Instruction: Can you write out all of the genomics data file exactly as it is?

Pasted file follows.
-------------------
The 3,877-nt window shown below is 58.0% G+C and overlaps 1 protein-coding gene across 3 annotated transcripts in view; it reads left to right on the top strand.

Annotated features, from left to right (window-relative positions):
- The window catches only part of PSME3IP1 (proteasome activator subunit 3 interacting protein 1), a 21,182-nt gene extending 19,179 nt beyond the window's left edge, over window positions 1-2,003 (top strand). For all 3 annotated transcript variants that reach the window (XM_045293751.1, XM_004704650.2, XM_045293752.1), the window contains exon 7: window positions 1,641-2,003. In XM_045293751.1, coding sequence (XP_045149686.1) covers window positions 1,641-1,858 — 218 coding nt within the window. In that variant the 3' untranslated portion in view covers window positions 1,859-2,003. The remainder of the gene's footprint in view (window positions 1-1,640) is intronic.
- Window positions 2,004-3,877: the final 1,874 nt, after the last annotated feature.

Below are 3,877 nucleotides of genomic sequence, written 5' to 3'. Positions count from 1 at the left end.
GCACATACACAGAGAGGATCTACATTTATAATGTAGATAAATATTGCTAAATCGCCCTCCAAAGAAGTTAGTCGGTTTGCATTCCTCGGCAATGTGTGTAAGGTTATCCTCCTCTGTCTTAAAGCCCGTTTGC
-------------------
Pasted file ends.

The 3,877-nt window shown below is 58.0% G+C and overlaps 1 protein-coding gene across 3 annotated transcripts in view; it reads left to right on the top strand.

Annotated features, from left to right (window-relative positions):
- The window catches only part of PSME3IP1 (proteasome activator subunit 3 interacting protein 1), a 21,182-nt gene extending 19,179 nt beyond the window's left edge, over window positions 1-2,003 (top strand). For all 3 annotated transcript variants that reach the window (XM_045293751.1, XM_004704650.2, XM_045293752.1), the window contains exon 7: window positions 1,641-2,003. In XM_045293751.1, coding sequence (XP_045149686.1) covers window positions 1,641-1,858 — 218 coding nt within the window. In that variant the 3' untranslated portion in view covers window positions 1,859-2,003. The remainder of the gene's footprint in view (window positions 1-1,640) is intronic.
- Window positions 2,004-3,877: the final 1,874 nt, after the last annotated feature.

Below are 3,877 nucleotides of genomic sequence, written 5' to 3'. Positions count from 1 at the left end.
GCACATACACAGAGAGGATCTACATTTATAATGTAGATAAATATTGCTAAATCGCCCTCCAAAGAAGTTAGTCGGTTTGCATTCCTCGGCAATGTGTGTAAGGTTATCCTCCTCTGTCTTAAAGCCCGTTTGC